I like to use the term "digital divide" to emphasize the paradigm shift that is industry 4.0. The digital divide is like big great canyon (imagine the Grand Canyon).
Imagine that you are standing on one side (industry 3.0) and need to cross over to the other side (industry 4.0) in order to gain the benefits of the new paradigm. This is quite a feat, not easy and not something that you don't just do - you can't just step over to the other side. It requires a concerted effort, conviction and of course means to take your company over to the other side.
The problem here is that people have differing views of this digital divide (canyon) is. Some of course don't believe there is one, some think its a little crevasse they can step over, and then every variation of size from there on. Regardless of what you believe, the closer you get to the rim of the digital divide the more its true size becomes apparent. In other words its by trying to transform you learn how much of a paradigm shift Industry 4.0 is, however if you keep circling on the one side of the divide you will never know what is on the other side. I say that because there is much confusion and misguidance around what is and is not digital technologies. Many struggle to differentiate between the set of monolithic application such as MES, WMS, FMS, etc. that are foundationally the realization of the CIM concept, with the new agile app based platforms on cloud and edge architectures which are part of the new paradigm. It doesn't help that many of the concepts that we consider a paradigm shift and transformational have in fact existed for a while. The most common is AI, that has arguably been around for over 60 years and is now becoming pervasive, yes ChatGPT again... but in reality in many gadgets and things. Another lesser known are multi-agent systems which is really at the core of IIoT and collaborative manufacturing equipment, i.e. collaborative robots.
So what does the other side of the digital divide look like - what does a smart factory look like? It is a digitally transformed facility and operation that is reaping the benefits of increased productivity. Not just a step increase but in fact a factory that experiences an order of magnitude productivity gain! It is this productivity gain that comes with crossing the digital divide. It is what we need to aim and think about, when talking digital transformation. It must be the vision and the clear long-term goal and with a clear goal it is easier to prioritize which technology to try first and where or what to digitally transform first, in other words define a strategy that will take you across the canyon.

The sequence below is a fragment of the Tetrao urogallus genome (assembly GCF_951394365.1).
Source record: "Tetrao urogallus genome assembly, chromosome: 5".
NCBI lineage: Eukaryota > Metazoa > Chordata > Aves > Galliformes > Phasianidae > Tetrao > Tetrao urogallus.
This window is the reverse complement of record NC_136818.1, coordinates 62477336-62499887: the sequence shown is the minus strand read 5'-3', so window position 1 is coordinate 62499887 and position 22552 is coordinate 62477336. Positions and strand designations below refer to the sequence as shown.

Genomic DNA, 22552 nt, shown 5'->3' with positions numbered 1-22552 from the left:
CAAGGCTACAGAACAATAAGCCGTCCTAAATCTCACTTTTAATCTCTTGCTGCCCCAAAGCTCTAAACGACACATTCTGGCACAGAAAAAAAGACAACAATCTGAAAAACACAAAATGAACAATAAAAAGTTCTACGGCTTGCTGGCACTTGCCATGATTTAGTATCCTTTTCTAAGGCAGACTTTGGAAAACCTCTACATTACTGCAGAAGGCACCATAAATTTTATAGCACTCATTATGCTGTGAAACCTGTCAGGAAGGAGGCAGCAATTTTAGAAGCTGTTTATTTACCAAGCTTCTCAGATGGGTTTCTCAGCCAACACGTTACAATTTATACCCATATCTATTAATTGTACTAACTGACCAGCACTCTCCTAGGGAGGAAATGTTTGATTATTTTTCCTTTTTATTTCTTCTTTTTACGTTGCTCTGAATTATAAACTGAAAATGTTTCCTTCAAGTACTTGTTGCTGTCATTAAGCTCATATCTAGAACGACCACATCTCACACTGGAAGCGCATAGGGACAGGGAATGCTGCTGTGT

Although it may not be easy to paint a precise picture of what the future smart factory should look yet, it is possible to draw a picture of how such a smart factory behaves and operates, and what productivity increases to expect. Already in the 90s researchers were able to draw a picture of smart factories. This view can be reinforced with results from companies that have embraced the digital reality and relevant technological advances are already enjoying higher levels of productivity. What characterizes these companies is that they embraced a culture of change where adoption of new digital technologies is weaved into the continuous improvement processes. They have a "hacker" culture where digital native employees do not settle for aging monolithic systems, paper based processes, and antiquated methods.
This all means that we do need to seriously start changing cultures and adopting true digital technologies even if there not fully matured - because digital transformation is here! Call it what you want, Industry 4.0, Pharma 4.0 or Smart Manufacturing, its here, the future is now. Don't settle with rebranding your existing technologies, imagine if you went back to the future, would you still do things the same way? Transforming companies is may passion and it tickles me to see this unfold in industry - we dreamed about in the late 1990's!.
So my advice is as follows:
Change is hard and takes time, understanding a new paradigm comes from adoption and experiencing tangible results - remember these results are not single digit improvement, the need to be "order of magnitude. Define a strategy that takes into account that interesting and valuable technological advances are still to come, embrace change and weave it into your strategy and culture. Get close to the rim of the canyon and get a good view of the other side!